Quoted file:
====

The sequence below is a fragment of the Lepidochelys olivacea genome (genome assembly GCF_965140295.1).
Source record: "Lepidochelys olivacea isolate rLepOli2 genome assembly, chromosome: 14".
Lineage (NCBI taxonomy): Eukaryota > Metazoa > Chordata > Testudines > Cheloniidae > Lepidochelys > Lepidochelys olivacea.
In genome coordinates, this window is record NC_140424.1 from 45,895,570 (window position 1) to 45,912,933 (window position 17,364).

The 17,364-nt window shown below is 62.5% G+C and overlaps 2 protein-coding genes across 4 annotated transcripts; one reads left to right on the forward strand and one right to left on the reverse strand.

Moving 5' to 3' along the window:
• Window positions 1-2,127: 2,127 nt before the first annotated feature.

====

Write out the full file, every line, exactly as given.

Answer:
The sequence below is a fragment of the Lepidochelys olivacea genome (genome assembly GCF_965140295.1).
Source record: "Lepidochelys olivacea isolate rLepOli2 genome assembly, chromosome: 14".
Lineage (NCBI taxonomy): Eukaryota > Metazoa > Chordata > Testudines > Cheloniidae > Lepidochelys > Lepidochelys olivacea.
In genome coordinates, this window is record NC_140424.1 from 45,895,570 (window position 1) to 45,912,933 (window position 17,364).

The 17,364-nt window shown below is 62.5% G+C and overlaps 2 protein-coding genes across 4 annotated transcripts; one reads left to right on the forward strand and one right to left on the reverse strand.

Moving 5' to 3' along the window:
• Window positions 1-2,127: 2,127 nt before the first annotated feature.